Jerry Rice Interview: NFL Hall Of Famer Talks Training, Joe Montana, Steve Young (VIDEO)

Jerry Rice Reveals The Secret Of His Success

When legendary wide receiver Jerry Rice was inducted into the Pro Football Hall Of Fame in 2010, he was introduced by Edward DeBartolo Jr., the former owner of the San Francisco 49ers. Rice played his first 16 seasons with the Niners, winning three Super Bowl championships and doing the bulk of the toward the myriad records he would hold upon retiring from the game before the start of the 2005 season.

"The day he stepped on our surface in Santa Clara, you could tell he was different," DeBartolo told the crowd in Canton as he introduced Rice. "He worked harder than anybody that I have ever seen, and I think that all stems from his fear of failing. He had a work ethic that goes back to when he was a child. From the way he wears his clothes, to the way he acts. He is a perfectionist. His uniform had to be perfect or he didn't feel perfect on the field. And when he felt perfect on the field he was perfect on the field."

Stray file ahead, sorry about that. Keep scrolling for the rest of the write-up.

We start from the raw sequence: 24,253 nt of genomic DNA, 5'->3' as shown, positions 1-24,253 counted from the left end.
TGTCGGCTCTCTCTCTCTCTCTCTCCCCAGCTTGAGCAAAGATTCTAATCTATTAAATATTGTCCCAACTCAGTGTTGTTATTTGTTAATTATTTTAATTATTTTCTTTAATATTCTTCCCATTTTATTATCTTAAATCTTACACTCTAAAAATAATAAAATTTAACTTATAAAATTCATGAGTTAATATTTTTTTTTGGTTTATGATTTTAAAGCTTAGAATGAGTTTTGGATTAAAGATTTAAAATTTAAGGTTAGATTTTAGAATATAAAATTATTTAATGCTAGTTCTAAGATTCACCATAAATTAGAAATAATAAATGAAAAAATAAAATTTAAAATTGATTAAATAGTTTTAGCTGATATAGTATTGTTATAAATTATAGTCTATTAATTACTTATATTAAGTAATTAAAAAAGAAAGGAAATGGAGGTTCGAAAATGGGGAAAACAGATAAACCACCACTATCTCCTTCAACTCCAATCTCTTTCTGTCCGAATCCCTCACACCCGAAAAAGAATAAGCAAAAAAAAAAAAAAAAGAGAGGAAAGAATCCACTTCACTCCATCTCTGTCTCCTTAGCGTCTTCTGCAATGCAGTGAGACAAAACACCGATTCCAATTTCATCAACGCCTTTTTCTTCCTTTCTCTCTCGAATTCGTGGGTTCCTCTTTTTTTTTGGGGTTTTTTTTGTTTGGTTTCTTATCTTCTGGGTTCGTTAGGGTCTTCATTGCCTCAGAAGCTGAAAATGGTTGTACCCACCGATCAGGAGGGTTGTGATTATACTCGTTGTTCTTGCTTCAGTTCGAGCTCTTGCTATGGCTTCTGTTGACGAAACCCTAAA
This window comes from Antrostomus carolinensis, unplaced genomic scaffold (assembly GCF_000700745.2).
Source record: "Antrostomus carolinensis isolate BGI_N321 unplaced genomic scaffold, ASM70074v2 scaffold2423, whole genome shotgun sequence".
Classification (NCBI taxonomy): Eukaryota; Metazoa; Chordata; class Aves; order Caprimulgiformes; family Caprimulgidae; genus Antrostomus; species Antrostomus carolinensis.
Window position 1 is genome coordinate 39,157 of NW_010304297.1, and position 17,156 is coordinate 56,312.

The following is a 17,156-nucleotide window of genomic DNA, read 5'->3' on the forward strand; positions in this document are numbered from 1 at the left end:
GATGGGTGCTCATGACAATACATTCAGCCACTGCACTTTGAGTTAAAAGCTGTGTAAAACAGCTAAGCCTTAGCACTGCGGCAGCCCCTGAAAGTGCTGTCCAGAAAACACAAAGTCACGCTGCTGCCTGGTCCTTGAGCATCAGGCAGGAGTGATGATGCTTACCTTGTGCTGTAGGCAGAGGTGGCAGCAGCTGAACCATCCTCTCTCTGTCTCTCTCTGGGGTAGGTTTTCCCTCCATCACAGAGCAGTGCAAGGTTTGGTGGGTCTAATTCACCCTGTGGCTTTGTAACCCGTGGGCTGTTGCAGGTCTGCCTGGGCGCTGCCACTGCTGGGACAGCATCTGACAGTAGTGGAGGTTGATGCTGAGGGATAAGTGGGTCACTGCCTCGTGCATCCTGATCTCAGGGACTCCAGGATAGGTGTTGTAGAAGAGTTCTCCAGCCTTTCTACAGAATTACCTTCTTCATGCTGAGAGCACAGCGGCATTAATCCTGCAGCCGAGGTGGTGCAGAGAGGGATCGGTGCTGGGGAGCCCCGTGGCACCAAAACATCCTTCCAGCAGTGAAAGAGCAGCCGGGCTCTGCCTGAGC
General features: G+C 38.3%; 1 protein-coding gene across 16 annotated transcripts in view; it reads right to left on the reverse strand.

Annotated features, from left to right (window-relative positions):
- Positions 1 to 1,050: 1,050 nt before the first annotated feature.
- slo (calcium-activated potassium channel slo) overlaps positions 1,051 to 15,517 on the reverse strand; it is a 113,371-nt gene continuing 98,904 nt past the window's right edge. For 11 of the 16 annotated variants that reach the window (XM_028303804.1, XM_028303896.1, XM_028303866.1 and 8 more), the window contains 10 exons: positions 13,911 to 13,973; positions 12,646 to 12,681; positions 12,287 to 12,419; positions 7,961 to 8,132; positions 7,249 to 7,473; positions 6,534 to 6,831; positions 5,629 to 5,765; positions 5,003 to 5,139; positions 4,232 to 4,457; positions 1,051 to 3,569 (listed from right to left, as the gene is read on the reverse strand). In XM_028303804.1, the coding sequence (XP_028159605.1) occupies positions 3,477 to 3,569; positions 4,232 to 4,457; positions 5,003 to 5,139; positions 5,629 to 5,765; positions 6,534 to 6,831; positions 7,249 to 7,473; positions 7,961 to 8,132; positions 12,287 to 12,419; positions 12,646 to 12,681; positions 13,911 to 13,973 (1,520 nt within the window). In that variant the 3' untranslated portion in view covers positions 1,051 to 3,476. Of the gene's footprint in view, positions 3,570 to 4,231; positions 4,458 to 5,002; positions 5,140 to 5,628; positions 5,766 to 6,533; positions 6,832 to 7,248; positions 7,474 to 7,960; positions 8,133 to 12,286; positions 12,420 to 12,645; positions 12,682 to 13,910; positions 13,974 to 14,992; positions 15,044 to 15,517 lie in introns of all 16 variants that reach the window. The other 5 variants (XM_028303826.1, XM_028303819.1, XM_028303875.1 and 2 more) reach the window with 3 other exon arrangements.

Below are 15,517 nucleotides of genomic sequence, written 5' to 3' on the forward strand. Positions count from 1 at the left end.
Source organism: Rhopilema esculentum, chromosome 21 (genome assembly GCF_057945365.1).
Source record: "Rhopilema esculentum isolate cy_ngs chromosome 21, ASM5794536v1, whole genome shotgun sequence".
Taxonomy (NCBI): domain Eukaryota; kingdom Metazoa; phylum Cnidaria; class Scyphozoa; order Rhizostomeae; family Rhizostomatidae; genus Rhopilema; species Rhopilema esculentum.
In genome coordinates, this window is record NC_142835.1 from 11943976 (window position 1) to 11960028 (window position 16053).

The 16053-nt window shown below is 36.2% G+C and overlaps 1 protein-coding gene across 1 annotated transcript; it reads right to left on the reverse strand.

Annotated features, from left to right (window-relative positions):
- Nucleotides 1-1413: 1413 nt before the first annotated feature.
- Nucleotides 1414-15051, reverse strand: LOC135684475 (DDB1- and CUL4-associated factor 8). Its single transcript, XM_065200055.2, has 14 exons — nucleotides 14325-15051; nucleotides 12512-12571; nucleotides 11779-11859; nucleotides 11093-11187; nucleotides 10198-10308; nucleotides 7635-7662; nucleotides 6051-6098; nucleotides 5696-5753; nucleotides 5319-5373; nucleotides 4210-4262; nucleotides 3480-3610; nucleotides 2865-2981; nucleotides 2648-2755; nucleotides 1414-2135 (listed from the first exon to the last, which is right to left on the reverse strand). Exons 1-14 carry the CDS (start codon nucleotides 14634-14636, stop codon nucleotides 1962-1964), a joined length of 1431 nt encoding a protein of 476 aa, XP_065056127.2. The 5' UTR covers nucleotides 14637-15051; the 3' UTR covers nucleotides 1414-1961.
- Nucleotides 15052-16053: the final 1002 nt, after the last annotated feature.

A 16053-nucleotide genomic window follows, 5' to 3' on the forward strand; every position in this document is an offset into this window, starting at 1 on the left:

HuffPost Sports recently caught up with Rice and had the chance to talk about the legendary work ethic instilled in him by working with his father as a brick layer. Rice also his succes on the game's biggest stages and the shock of first hearing that Joe Montana was leaving San Francisco.

"I looked at it as if God was leaving town," Rice reveals.

Rice was in New York for the 26th Annual Great Sports Legends Dinner for the Buoniconti Fund to Cure Paralysis at the Waldorf-Astoria. The NFL Hall of Famer was honored with the 2011 Humanitarian Award for not only his contributions to The Buoniconti Fund and Miami Project, but numerous other causes. The Buoniconti Fund to Cure Paralysis was founded by NFL Hall of Famer Nick Buoniconti after his son, Marc, sustained a spinal cord injury during a college football game in 1985. Over the ensuing years, the Buonicoti Fund has supported ground-breaking research on spinal cord injuries. With Rice among the main attractions, the fundraiser on Sept. 26 raised more than $10 million.

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